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Theme Tuesday - Vincent Van Gogh - Loving Vincent (2017)

In honor of his birthday on March 30th, I will be devoting March to exploring portrayals of the artist Vincent Van Gogh on film.

If Loving Vincent hadn’t been about Vincent Van Gogh, it would still be no less of a grand technical accomplishment. Each of the 65,000 frames is an actual oil painting painted by 125 professional painters in Van Gogh’s distinctive style. The actors were shot against a green screen, using rotoscoping technology and then their performances were painted over by these artists. It took four years to complete this movie, and its nomination for best animated feature at the 2018 Academy Awards was richly deserved.

Clearly, the filmmakers Dorota Kobiela and Hugh Welchman were passionate about their project and their dedication is to be commended. That’s why I feel bad to be down on this movie ultimately. The movie seeks to take a Citizen Kane approach to discovering Van Gogh. Armand, the son of the postmaster in the town where Van Gogh died is tasked to deliver Vincent’s last letter to Theo to someone who is willing to receive it. Because Theo died shortly after Vincent did, Armand’s journey is a circuitous one as he tries to find someone who will ultimately receive the letter.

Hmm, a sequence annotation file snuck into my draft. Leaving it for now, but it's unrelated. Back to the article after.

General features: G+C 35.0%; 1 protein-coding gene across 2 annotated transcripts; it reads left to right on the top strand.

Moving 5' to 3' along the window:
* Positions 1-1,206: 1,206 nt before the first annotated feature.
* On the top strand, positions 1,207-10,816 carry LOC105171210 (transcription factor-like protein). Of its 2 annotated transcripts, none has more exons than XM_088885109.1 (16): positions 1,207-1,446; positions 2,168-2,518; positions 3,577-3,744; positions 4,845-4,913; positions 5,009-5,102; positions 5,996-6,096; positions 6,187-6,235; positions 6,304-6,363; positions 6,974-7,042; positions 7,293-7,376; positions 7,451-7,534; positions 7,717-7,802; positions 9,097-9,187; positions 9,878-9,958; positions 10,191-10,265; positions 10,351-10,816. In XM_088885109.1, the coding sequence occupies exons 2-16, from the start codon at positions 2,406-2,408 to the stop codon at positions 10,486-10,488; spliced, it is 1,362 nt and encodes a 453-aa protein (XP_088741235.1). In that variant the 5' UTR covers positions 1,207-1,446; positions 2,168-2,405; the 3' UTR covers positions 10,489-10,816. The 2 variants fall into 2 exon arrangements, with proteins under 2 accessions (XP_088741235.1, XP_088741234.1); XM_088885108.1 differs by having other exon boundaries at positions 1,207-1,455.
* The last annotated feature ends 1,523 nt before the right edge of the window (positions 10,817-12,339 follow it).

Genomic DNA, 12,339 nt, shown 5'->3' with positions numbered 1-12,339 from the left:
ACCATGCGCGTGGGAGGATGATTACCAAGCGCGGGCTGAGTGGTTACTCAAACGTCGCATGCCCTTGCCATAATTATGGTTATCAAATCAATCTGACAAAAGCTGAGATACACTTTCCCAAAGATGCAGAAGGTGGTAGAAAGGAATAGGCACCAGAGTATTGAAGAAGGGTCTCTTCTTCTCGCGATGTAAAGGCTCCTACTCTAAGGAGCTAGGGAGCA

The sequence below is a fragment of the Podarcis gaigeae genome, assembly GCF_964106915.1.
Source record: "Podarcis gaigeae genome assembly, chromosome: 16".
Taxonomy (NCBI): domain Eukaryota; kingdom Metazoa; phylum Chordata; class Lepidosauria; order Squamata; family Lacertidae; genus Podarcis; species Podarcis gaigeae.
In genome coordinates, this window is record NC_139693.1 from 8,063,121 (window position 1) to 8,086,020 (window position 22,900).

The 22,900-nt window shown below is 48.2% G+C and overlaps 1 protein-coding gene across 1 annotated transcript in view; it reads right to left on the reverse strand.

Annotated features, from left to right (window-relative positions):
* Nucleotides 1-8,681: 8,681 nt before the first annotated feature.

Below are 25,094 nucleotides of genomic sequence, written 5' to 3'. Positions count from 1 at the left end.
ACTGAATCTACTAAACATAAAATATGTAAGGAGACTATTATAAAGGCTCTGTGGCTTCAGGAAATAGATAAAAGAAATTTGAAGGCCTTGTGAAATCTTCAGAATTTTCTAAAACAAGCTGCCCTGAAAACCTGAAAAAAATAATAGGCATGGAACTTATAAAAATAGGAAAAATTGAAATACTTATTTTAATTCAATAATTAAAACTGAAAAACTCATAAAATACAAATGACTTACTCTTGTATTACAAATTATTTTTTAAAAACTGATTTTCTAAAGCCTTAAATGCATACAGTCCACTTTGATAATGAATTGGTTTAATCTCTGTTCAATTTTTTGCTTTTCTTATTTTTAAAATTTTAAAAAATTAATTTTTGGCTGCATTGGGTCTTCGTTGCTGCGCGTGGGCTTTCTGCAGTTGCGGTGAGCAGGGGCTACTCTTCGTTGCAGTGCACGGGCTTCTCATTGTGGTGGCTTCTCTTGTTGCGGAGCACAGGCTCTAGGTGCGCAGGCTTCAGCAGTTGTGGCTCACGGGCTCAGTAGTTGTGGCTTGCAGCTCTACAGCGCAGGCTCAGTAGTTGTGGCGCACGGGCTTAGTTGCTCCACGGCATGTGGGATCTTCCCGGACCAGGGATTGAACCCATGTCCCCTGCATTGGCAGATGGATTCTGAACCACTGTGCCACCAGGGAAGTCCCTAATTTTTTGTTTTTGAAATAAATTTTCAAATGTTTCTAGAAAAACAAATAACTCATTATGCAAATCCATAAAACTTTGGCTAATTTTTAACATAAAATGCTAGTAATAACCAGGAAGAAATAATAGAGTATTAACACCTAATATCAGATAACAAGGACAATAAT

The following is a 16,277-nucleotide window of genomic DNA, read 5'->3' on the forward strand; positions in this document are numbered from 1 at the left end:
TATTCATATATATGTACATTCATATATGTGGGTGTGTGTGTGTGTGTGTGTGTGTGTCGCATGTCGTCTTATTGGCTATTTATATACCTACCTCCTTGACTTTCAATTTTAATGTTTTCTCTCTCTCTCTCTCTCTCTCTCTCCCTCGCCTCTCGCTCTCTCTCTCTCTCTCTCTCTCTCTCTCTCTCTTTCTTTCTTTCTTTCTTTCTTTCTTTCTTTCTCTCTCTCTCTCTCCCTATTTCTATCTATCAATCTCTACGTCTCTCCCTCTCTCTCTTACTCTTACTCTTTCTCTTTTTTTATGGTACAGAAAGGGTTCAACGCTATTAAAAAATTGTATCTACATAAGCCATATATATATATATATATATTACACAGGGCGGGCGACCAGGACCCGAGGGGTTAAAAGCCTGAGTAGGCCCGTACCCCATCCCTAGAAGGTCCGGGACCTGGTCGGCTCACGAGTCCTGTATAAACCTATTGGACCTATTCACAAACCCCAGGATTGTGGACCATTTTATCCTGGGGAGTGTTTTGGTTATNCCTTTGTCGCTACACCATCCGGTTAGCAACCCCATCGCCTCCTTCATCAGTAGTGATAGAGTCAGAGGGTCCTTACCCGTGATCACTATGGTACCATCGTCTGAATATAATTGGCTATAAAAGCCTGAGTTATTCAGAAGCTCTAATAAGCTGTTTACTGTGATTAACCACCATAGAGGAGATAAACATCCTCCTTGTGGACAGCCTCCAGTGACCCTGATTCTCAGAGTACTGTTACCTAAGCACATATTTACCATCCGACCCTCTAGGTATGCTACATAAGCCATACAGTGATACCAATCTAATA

The story should work in theory, but it ends up slowing the movie down and drawing an ultimately pretty miserable portrait of a lonely man, as few of the people whom Armand encounters have little positive to say about him (predictably). That would have been an OK approach to this film, but it’s also a very conventional one. Ironically, this movie drawn in Van Gogh’s style has little of the intense longing and insight into the psyche that Van Gogh’s works often had, even when he was painting relatively mundane scenes. The animation style is almost completely incidental to the actual story itself in that it serves little dramatic purpose, and it ultimately is just a trick. A very impressive one but just a trick nevertheless. Honestly, Kobiela’s original seven-minute short probably had just as much dramatic impact as this film did. Perhaps, this movie will work for someone’s first movie about Vincent Van Gogh, but for someone who has become very familiar with the story as I have, it doesn’t hit the sweet spot.

 

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